Clarence Henry was born in New Orleans and was playing and singing in local bands while still in high school. He became known for his ability to “croak” lyrics in songs, and Chess Records had him record a song he wrote, of Ain’t Got No Home, in 1956. The record had him singing like a man, a girl, and a frog, and helped permanently tag him with the nickname “Frogman.” His single reached #20 on the Hot 100 and peaked at #3 on the R&B chart.
Everybody might have forgotten the record, but its repeated use in movies and television and other recordings kept the memory of the song alive :
- Clarence opened for the Beatles singing his hit record at a series of concerts in 1964.
- The song was used in the soundtrack of the film Diner in 1982.
- Rod Stewart sang the chorus of the song in his hit, Some Guys Have All The Luck in 1984.
- Corey Haim sang along with the song in the film Lost Boys in 1987.
- The song was used in the background in the film Casino in 1995.
- Rush Limbaugh used the song on his radio show as the theme song for his Homeless Update segments. Rush invited Clarence and his band to sing the song during some of Rush’s public appearances.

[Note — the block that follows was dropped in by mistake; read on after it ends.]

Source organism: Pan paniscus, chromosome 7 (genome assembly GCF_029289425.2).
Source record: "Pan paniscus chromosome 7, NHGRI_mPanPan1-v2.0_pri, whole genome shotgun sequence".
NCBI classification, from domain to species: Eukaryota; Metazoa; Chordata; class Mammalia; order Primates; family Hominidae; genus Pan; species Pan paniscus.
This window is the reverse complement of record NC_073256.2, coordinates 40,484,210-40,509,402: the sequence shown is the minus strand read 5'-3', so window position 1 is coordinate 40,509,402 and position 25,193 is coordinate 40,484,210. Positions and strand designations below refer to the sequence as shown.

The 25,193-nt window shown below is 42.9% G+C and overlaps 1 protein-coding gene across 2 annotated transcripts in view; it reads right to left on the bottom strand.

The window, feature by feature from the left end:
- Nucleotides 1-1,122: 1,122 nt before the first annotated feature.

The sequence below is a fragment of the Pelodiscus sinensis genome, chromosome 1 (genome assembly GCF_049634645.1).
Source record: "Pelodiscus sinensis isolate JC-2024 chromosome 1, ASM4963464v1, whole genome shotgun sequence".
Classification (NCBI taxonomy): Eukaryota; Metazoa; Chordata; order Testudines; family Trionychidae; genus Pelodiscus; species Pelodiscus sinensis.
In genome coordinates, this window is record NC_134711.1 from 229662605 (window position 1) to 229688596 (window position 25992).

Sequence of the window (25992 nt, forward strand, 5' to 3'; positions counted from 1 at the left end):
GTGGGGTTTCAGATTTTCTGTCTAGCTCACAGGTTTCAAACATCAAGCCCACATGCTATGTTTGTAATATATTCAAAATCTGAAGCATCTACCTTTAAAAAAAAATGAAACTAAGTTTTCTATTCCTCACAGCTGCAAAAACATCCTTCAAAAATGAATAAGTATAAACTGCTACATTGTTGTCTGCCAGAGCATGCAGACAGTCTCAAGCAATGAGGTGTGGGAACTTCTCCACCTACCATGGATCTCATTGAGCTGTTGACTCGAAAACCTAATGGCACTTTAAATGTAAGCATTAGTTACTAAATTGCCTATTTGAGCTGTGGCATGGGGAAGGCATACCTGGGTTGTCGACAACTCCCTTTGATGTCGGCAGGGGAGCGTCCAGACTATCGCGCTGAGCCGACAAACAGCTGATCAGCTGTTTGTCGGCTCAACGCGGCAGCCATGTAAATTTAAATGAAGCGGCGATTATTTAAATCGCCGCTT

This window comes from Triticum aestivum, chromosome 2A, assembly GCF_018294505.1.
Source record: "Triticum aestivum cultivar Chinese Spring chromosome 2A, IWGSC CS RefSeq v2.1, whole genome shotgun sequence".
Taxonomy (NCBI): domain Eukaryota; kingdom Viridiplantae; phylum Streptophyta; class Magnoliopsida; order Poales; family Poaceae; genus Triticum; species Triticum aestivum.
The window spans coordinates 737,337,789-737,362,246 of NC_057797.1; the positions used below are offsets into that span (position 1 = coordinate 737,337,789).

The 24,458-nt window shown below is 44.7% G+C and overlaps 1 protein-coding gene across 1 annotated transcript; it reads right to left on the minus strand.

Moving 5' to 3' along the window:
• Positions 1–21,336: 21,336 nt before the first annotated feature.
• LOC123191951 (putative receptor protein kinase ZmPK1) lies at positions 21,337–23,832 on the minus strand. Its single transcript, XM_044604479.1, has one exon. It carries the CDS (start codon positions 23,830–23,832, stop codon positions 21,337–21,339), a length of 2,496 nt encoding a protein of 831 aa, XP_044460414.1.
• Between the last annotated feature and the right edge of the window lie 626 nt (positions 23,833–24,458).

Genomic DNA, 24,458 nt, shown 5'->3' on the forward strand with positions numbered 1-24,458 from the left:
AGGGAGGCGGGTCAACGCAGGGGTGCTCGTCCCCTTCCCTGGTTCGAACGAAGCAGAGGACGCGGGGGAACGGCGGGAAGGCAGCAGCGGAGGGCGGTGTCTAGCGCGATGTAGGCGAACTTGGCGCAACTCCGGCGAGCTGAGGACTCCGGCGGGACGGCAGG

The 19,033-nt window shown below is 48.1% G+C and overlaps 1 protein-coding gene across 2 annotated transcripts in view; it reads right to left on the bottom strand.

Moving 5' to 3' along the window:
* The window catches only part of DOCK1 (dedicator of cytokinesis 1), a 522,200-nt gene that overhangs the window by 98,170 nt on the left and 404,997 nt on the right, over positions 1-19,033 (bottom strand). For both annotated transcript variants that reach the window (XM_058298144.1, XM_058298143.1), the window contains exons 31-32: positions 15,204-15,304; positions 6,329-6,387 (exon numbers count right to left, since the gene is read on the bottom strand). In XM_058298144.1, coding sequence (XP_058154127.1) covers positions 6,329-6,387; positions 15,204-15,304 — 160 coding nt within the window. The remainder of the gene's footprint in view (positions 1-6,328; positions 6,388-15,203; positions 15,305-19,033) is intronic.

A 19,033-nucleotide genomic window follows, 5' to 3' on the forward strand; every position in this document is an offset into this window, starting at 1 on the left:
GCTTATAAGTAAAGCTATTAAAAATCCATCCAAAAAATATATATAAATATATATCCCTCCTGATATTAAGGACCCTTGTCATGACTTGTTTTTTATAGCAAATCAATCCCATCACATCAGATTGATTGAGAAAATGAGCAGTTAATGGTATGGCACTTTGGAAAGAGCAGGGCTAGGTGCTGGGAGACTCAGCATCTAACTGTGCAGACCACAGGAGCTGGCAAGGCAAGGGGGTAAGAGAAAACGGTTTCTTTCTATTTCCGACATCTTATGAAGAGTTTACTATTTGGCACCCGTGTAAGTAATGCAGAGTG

Following up on his hit record was a challenge. It took until 1961 for Clarence to reach the charts again. (I Don’t Know Why I Love You) But I Do reached #4 and the single was the biggest hit of his career.
The Mills Brothers had a chart-topping hit with the song You Always Hurt The One You Love in 1944. Spike Jones did his typical parody of the song a year later, and it got a lot of airplay even though it missed the charts (and sounds politically incorrect now).
Clarence followed up his second hit single later that year with a cover of You Always Hurt The One You Love that reached #12 on the Hot 100 and #11 on the R&B chart. Three more of his singles reached the Hot 100 in the next twelve months, but none of them made it any higher than #57.
He recorded a series of other singles during the rest of the decade, but none of them reached the charts again. Clarence continued performing for tourists on Bourbon Street in New Orleans into the eighties and still continues to sing at conventions.